Magnetic Bearing Design
(Also see our MBC500 Magnetic Bearing Controller Engineering Lab Experiment.)
Magnetic bearings use magnetic fields to levitate spinning rotors and other components. Consequently there is no contact, essentially zero friction or drag, and no wear. LaunchPoint Technologies has used magnetic bearings in energy storage flywheels to enable ultra high-speed operation in a vacuum, in blood pumps to enhance reliability and biocompatibility, and in machine tool spindles for research and in micro-positioning.
LaunchPoint designs magnetic bearings using electromagnets and permanent magnets. Electromagnet-based bearings are referred to as Active Magnetic Bearings and typically have the form depicted in Figures 1 & 2. Coil currents are feedback controlled in order to accomplish stable levitation. This feedback control enables active damping of rotor vibration and very stiff support at the cost of sensors and the electronic control system. The maximum load of active magnetic bearings is limited by the saturation flux density of the iron used. A common rule of thumb for load is 100 psi times the cross sectional journal area in square inches. Thus for a 2 inch diameter bearing occupying 2 inches axially on a rotor, the peak load is approximately 400 lbs. The load can be increased significantly through design optimization and the use of cobalt-based ferrous materials.
Permanent magnet bearings are comprised of cylindrical arrays of permanent magnets as typified in Figure 3. Permanent magnet bearings are compact and inexpensive, but they have roughly half the load capability (50 psi times the cross sectional journal area in square inches) as compared with active magnetic bearings. At additional cost, Halbach arrays can be used in permanent magnet bearings to increase the load capability to about 90 psi. Permanent magnet bearings have little inherent damping, are lower in stiffness than active bearings, and are unstable in the axial direction. The axial instability is usually controlled with an active magnetic bearing as in LaunchPoint’s design for blood pumps.1 LaunchPoint engineers have extensive experience with permanent magnet bearing and have published on the topic. 2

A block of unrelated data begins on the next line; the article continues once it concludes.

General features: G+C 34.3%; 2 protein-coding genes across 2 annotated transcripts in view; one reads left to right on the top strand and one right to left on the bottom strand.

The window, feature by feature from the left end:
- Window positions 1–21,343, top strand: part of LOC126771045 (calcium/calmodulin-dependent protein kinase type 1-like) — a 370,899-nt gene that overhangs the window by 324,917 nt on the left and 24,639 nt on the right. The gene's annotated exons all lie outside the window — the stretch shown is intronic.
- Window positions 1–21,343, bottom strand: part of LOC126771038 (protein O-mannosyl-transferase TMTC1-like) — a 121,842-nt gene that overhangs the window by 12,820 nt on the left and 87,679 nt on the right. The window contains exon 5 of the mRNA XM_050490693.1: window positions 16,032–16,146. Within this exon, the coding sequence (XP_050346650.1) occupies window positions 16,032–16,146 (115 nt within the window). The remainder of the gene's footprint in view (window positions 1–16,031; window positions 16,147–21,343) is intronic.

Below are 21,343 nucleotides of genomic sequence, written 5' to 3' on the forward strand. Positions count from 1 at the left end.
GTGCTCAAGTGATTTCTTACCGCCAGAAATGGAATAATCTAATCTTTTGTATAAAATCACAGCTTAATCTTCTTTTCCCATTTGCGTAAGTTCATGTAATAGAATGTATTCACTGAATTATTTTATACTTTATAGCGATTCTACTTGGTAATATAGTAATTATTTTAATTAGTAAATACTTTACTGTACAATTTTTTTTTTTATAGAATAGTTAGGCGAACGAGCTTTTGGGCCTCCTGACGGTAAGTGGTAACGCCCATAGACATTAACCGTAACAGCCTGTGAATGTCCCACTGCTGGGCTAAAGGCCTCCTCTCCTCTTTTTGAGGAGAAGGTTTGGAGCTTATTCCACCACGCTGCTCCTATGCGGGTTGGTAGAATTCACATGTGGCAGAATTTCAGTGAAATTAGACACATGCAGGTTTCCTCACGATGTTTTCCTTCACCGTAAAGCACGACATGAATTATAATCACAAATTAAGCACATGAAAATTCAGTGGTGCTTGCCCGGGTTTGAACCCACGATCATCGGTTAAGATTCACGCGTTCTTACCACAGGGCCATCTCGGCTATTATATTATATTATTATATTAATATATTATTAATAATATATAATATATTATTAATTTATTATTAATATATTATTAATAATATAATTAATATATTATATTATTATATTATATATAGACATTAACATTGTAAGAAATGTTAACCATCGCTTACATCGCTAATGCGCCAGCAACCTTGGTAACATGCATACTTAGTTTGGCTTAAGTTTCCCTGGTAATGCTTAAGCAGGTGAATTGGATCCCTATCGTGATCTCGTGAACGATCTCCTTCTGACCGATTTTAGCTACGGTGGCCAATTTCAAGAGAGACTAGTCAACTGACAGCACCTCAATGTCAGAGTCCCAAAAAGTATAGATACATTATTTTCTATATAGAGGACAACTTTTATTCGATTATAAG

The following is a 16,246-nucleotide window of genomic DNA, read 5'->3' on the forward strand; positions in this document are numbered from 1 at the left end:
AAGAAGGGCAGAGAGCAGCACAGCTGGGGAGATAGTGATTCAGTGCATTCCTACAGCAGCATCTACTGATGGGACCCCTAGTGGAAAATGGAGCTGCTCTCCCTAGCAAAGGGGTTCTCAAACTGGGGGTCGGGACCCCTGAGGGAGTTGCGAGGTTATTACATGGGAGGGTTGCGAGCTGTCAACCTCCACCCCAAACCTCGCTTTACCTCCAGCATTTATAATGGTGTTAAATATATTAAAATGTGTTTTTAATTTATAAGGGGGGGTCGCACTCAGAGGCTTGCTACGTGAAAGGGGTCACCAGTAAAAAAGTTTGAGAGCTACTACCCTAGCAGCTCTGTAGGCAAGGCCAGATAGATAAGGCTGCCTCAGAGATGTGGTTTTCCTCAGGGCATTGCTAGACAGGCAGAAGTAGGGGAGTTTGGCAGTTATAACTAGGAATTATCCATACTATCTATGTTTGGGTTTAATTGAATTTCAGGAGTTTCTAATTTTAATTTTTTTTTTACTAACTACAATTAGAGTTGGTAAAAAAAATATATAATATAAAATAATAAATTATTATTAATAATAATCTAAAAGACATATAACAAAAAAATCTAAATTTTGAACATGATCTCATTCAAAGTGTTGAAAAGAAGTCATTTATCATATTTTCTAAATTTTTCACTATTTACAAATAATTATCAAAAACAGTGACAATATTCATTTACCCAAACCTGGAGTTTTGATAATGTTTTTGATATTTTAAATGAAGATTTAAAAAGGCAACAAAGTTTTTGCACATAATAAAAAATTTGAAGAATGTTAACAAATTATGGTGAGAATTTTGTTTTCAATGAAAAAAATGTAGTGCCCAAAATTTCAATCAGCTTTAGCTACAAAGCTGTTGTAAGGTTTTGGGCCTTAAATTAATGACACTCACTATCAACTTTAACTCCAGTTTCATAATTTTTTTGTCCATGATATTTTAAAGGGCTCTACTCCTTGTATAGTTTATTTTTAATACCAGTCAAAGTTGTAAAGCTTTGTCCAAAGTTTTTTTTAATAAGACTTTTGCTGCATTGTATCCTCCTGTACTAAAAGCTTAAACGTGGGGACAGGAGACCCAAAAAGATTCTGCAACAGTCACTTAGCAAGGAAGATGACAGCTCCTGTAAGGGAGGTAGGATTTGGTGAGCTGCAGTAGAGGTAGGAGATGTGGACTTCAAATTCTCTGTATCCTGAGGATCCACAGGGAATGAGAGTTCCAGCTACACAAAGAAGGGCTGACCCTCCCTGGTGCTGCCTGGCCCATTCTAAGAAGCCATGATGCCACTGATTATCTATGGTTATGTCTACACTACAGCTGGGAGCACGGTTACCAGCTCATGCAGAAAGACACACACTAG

Chen Chen, Brad Paden, James Antaki, Jed Ludlow, Dave Paden, Randolph Crowson, and Gill Bearnson, “A Magnetic Suspension Theory and Its Application to the HeartQuest Ventricular Assist Device,” Artificial Organs, 26(11):947-951, 2002.
 B.E. Paden, N. Groom, and J.F. Antaki, "Design formulas for permanent magnet bearings," Journal of Mechanical Design, 125(4):734-738, December 2003.